So what is going on here? In net American terms we are seeing a positive effect from what would amount to between a $5,000 and $10,000 loss in household income, after taxes and transfers. Well, first we are likely seeing a shift from single parent households to two parent households. But more importantly we are likely seeing a shift from single parent households to two parent households in the community in which a child grows up.

For all sorts of reasons, there is a form of social homogeneity which emerges as a form of self-segregation. We see this in the UK, where there has never been segregation in terms of race, yet many towns like Oldham have distinct neighbourhoods based on ethnic differences. To a lesser extent the same is likely of family structures. If you are young couple, you are likely to be attracted to areas composed of other young couples. Likewise single parents are likely to be drawn to areas where there are ample creche facilities and support services.

And this is where the third factor comes into play. Because although drastic downwards shifts in socio-economic status are quite uncommon, because of a lesser likelihood of two parent families meeting the criteria for adoption, we can see that there is quite a profound differences between a small net economic drop in circumstances and a profound one. Some of this is likely purely material, but there is another element in play. Couples in lower socio-economic circumstances are far less likely to be able to exercise choice as to where they live. As a result, their adoptive children are far more likely to find themselves growing up in peer groups primarily composed of the children of single parent families.

This may seem tenuous and a stretch, until one considers the data on social mobility gathered through Dr Raj Chetty’s landmark study on social mobility, which tracked the economic progress of every child in America over a given period. With it, he conclusively proved that the single most important factor in a child’s developed, more important even than quality of education, and most especially for boys, is the proportion of fathers in the community in which a child grows up. This article from Slate best sums up the conclusions of Dr Raj Chetty’s work before the political climate became too contentious to state the obvious:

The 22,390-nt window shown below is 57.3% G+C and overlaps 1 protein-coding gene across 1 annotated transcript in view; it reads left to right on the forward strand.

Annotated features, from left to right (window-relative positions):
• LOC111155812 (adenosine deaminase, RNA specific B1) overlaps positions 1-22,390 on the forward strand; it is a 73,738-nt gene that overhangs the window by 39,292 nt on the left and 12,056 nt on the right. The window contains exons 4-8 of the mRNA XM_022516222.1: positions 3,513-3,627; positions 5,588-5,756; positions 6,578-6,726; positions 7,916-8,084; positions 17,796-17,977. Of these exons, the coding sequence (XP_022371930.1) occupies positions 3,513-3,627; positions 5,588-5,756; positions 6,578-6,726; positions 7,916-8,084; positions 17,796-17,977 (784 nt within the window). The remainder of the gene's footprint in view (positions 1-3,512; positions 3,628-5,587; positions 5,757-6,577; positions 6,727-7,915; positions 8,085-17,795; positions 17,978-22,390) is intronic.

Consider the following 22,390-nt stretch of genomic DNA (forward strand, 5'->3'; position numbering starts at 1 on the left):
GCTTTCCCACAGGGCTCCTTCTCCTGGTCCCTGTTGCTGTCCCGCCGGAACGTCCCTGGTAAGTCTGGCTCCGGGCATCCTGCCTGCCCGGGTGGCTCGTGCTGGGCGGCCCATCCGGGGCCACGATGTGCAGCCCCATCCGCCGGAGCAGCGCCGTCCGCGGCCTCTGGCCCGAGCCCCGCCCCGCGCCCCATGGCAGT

We know that intelligence is correlated with economic success. We know that fathers are corelated with improved cognitive development, although the effects tend to be minor in general and seem to be more far more causative when we specifically examine higher levels of father engagement. We know that parental engagement in general is crucially important to educational outcomes, especially during the formative pre-school years where activities like reading to a child, and later getting them to read to you, can provide a significant advantage to kids who are beneficiaries of this nurture, and crucially two parent structures are likely to skew towards the benign conditions which provides higher levels of parental engagement.

But to borrow a phrase, it takes a village so to speak. And this influence of low rates of fathers and high rates of single parenthood is most likely to be felt through peer group. If one has read Judith Rich Harris then you will know that she doesn’t downplay the role of genetics. Crucially, her research tends to support the conclusion that peer groups play a more significant role than parents in determining outcomes and peer group has certainly been shown to key influence in educational outcomes.